Traversing the Unknown

Photographer Morrisa Maltz documents America’s rural Midwest in her new photography series and film, The Unknown Country

 

 

Driving through the vast Midwest from Texas to South Dakota in 2015, photographer Morrisa Maltz was dumbfounded; simultaneously captivated by the beauty of the untouched landscape and shocked at her own unfamiliarity with such a large part of the country she calls home. The hazy landscapes, rundown motels and endless stretches of farmland were entirely unfamiliar to her. Having previously lived in California and New York, Maltz felt like an outsider in this portion of the country. And she turned to photography to acquaint herself with the unfamiliar territory.

 

The result is The Unknown Country: a collection of thousands of 35mm film photographs that capture the rural, bucolic, hardworking spirit of the American Midwest. In addition to the photography series, she is also producing a feature film inspired by her experience working on the project. The documentary-scripted narrative hybrid chronicles the road trip of a young American woman, played by actress Lily Gladstone, throughout the same region.

 

While Morrisa hopes to eventually present these photos in an exhibition, particularly in smaller towns featured in the project, and book format, they can currently be viewed on Instagram. The film is in post-production and is set to be released this fall.

 

 

 

New Mexico

 

 

 

Originally from San Diego, Maltz attended Columbia University where she took a photography class and fell in love with the art form. Currently based between projects in South Dakota and Dallas, Texas, Maltz often road trips between the two states. 

 

“I became very curious about what our country was at that time, because I just am not from that part of America. I started with taking a lot of photos as we were traveling, and the photo project was kind of just familiarizing myself with the landscapes and the feeling of this part of the country that I didn’t really know. And there were just thousands of photographs as I was driving and experiencing what these places felt like through the photographs.”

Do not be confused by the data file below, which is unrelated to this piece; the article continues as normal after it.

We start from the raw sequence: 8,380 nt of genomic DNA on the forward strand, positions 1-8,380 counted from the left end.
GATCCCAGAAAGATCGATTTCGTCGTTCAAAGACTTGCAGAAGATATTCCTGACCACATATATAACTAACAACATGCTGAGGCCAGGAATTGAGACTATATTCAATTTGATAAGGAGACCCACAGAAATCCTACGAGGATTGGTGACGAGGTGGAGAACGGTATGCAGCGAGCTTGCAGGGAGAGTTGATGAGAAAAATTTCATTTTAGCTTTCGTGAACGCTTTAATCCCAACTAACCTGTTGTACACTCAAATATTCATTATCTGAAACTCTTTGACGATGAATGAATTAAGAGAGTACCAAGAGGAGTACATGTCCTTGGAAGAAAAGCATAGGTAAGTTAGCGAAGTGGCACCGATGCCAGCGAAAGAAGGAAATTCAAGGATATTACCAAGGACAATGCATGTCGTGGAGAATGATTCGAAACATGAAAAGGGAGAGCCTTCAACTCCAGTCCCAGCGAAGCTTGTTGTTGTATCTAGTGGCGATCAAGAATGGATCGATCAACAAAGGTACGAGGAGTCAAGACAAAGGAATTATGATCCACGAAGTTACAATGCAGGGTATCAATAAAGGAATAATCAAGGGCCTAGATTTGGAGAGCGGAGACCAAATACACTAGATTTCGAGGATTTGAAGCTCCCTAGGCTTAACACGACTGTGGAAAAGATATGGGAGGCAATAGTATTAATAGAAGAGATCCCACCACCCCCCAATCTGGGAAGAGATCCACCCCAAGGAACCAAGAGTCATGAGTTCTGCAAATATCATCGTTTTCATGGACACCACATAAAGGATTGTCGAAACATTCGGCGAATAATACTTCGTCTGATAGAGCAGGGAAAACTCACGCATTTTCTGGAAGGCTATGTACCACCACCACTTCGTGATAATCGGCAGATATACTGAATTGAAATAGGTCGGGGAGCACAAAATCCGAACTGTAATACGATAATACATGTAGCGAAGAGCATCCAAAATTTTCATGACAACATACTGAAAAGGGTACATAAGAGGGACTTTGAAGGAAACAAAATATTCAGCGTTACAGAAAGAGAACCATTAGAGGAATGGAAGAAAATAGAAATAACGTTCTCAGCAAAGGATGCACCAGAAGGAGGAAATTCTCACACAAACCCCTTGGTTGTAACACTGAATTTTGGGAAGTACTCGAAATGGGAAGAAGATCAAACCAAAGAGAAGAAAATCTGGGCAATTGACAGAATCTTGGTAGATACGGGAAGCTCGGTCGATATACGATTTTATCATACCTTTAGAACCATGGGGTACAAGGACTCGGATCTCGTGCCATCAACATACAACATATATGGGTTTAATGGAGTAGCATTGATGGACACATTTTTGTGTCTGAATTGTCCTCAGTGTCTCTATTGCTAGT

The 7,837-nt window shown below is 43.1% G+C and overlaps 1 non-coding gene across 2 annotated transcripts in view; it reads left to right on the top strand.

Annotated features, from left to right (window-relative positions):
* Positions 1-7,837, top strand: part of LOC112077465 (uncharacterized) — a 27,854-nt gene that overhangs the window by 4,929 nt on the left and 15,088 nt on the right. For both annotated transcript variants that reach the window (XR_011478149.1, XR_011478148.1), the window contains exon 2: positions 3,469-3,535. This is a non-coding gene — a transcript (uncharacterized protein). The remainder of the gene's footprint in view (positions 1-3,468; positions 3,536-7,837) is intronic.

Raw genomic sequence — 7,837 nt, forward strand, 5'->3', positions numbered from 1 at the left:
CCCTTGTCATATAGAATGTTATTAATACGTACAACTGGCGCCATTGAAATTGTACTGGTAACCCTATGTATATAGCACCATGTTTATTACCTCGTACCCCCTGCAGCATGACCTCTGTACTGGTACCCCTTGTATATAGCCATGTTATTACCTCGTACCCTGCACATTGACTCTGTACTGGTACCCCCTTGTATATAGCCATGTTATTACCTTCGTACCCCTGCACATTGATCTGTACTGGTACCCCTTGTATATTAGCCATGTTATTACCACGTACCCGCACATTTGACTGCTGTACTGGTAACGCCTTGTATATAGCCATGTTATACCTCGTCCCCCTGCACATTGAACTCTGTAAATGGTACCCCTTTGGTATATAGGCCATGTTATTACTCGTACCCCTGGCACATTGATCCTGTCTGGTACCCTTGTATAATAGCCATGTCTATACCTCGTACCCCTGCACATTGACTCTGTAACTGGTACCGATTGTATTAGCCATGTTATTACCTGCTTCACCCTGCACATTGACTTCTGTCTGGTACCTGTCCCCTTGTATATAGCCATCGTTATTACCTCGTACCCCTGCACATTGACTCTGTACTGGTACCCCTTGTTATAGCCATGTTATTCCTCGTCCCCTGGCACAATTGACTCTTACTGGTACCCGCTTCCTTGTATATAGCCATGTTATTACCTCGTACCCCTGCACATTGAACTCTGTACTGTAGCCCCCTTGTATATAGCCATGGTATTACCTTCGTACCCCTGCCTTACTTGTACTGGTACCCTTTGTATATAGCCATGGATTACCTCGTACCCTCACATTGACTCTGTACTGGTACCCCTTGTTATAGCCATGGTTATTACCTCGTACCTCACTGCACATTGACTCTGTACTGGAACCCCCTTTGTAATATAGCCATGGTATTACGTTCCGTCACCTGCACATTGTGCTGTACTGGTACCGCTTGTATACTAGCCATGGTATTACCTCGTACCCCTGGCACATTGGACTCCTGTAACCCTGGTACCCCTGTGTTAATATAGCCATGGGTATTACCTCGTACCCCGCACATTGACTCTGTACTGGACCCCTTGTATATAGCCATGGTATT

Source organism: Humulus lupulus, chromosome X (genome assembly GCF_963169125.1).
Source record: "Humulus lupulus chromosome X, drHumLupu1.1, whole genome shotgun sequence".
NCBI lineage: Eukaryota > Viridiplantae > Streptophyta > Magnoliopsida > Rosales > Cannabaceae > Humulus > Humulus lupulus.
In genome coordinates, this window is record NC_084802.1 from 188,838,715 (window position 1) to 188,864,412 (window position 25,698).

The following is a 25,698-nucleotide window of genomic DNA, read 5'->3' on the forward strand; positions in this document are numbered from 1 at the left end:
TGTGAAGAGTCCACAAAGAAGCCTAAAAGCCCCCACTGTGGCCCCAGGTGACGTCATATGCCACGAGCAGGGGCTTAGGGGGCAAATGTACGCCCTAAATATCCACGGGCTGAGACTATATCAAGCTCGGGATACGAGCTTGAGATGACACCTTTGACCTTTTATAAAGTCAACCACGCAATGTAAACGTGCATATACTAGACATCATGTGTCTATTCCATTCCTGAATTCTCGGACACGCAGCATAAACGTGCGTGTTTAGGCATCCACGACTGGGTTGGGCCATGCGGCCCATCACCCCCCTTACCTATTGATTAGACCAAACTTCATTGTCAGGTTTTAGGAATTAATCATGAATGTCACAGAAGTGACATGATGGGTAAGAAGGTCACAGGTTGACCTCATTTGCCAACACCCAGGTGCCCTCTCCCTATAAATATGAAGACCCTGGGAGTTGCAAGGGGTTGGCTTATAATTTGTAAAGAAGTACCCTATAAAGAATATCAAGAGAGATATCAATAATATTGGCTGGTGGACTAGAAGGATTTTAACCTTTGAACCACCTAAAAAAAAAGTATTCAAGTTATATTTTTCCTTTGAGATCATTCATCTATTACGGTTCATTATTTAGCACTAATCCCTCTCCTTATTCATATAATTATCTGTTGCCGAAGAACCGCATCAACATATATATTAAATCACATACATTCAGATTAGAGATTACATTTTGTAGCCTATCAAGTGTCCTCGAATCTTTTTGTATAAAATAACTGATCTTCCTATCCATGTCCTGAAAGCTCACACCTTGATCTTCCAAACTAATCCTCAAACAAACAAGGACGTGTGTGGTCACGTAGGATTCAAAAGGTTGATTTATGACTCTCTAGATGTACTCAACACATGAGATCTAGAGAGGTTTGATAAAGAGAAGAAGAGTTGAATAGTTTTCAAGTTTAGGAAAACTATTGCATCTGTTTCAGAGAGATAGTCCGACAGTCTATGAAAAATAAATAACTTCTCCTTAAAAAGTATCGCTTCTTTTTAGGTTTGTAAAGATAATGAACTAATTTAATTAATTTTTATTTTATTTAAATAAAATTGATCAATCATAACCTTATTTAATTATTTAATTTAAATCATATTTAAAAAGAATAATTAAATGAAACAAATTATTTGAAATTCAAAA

Top: Dupree, South Dakota. Bottom: South Texas

 

 

 

Maltz was particularly struck by the vastness of the region. “In winter 2016, my husband and I were driving in North Dakota, and the landscape was something I had just never seen before. Just white forever, and nothing else. But it was the most beautiful sunset I’ve ever experienced. And that to me was a shift where I was like, oh, this is a whole other world that I can spend a lot of time discovering.”

 

No medium encapsulates this rugged charm better than 35mm film. The photographs transport viewers to another world; of roadside churches, abandoned shacks and eternal stretches of nothing. Maltz’s photography transforms rundown towns and dilapidated Texas farmhouses into romanticized scenes of nostalgia. The misty pink clouds, snow-covered cornfields and blurry roadside vignettes call to mind J.M.W. Turner’s whimsical nineteenth century oil paintings.

 

“I’ve always preferred shooting in film rather than digital. I just found the look of it to fit more of the nostalgic feeling that I love. I also like the process more. So many of those photographs were just pressing the button and not even looking at what I’m shooting. And there’s just something about it where it’s capturing a moment without even knowing what that moment is.”